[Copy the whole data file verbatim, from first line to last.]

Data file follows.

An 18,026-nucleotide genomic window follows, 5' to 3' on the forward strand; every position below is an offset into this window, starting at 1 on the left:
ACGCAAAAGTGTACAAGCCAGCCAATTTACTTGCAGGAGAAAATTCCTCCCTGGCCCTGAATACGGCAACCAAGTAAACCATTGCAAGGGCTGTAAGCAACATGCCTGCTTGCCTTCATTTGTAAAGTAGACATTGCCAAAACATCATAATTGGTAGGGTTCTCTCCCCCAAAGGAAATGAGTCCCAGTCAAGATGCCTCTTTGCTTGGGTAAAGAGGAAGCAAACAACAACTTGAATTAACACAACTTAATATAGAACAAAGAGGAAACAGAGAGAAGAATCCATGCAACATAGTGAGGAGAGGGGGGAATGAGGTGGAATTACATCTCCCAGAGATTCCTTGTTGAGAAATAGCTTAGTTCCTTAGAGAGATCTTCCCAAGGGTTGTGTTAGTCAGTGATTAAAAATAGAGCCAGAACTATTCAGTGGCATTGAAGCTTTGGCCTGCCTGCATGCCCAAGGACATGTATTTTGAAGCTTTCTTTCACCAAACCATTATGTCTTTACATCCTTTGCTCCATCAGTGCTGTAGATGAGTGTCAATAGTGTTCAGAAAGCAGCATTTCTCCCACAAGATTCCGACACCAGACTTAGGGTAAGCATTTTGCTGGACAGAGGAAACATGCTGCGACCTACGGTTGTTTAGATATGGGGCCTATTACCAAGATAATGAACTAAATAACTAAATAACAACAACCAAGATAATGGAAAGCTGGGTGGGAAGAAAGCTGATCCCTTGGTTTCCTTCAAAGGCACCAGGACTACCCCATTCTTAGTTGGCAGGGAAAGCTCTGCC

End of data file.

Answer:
An 18,026-nucleotide genomic window follows, 5' to 3' on the forward strand; every position below is an offset into this window, starting at 1 on the left:
ACGCAAAAGTGTACAAGCCAGCCAATTTACTTGCAGGAGAAAATTCCTCCCTGGCCCTGAATACGGCAACCAAGTAAACCATTGCAAGGGCTGTAAGCAACATGCCTGCTTGCCTTCATTTGTAAAGTAGACATTGCCAAAACATCATAATTGGTAGGGTTCTCTCCCCCAAAGGAAATGAGTCCCAGTCAAGATGCCTCTTTGCTTGGGTAAAGAGGAAGCAAACAACAACTTGAATTAACACAACTTAATATAGAACAAAGAGGAAACAGAGAGAAGAATCCATGCAACATAGTGAGGAGAGGGGGGAATGAGGTGGAATTACATCTCCCAGAGATTCCTTGTTGAGAAATAGCTTAGTTCCTTAGAGAGATCTTCCCAAGGGTTGTGTTAGTCAGTGATTAAAAATAGAGCCAGAACTATTCAGTGGCATTGAAGCTTTGGCCTGCCTGCATGCCCAAGGACATGTATTTTGAAGCTTTCTTTCACCAAACCATTATGTCTTTACATCCTTTGCTCCATCAGTGCTGTAGATGAGTGTCAATAGTGTTCAGAAAGCAGCATTTCTCCCACAAGATTCCGACACCAGACTTAGGGTAAGCATTTTGCTGGACAGAGGAAACATGCTGCGACCTACGGTTGTTTAGATATGGGGCCTATTACCAAGATAATGAACTAAATAACTAAATAACAACAACCAAGATAATGGAAAGCTGGGTGGGAAGAAAGCTGATCCCTTGGTTTCCTTCAAAGGCACCAGGACTACCCCATTCTTAGTTGGCAGGGAAAGCTCTGCC